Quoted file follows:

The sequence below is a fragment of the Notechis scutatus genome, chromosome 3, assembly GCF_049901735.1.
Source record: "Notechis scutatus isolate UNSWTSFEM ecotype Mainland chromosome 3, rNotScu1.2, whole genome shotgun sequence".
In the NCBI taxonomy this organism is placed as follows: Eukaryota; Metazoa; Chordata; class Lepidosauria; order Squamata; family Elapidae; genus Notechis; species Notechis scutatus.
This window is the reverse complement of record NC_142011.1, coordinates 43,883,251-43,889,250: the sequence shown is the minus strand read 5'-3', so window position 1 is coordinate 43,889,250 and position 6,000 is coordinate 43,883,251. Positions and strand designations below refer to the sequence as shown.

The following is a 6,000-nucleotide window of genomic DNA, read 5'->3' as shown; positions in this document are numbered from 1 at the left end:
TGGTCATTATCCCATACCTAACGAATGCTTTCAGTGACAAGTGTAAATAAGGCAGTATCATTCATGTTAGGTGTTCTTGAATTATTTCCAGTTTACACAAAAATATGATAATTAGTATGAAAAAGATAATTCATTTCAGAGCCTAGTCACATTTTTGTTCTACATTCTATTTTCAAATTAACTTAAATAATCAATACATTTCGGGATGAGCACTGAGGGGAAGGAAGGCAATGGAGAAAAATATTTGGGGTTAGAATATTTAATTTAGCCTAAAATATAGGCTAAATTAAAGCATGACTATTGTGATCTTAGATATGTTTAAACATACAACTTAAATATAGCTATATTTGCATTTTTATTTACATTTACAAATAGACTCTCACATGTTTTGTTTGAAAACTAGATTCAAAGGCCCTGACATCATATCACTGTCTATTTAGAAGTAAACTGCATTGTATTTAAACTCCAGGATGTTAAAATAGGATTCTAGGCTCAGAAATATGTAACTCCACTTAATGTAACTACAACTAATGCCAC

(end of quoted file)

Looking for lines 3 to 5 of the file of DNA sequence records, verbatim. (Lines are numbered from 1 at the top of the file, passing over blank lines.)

In the NCBI taxonomy this organism is placed as follows: Eukaryota; Metazoa; Chordata; class Lepidosauria; order Squamata; family Elapidae; genus Notechis; species Notechis scutatus.
This window is the reverse complement of record NC_142011.1, coordinates 43,883,251-43,889,250: the sequence shown is the minus strand read 5'-3', so window position 1 is coordinate 43,889,250 and position 6,000 is coordinate 43,883,251. Positions and strand designations below refer to the sequence as shown.

The following is a 6,000-nucleotide window of genomic DNA, read 5'->3' as shown; positions in this document are numbered from 1 at the left end: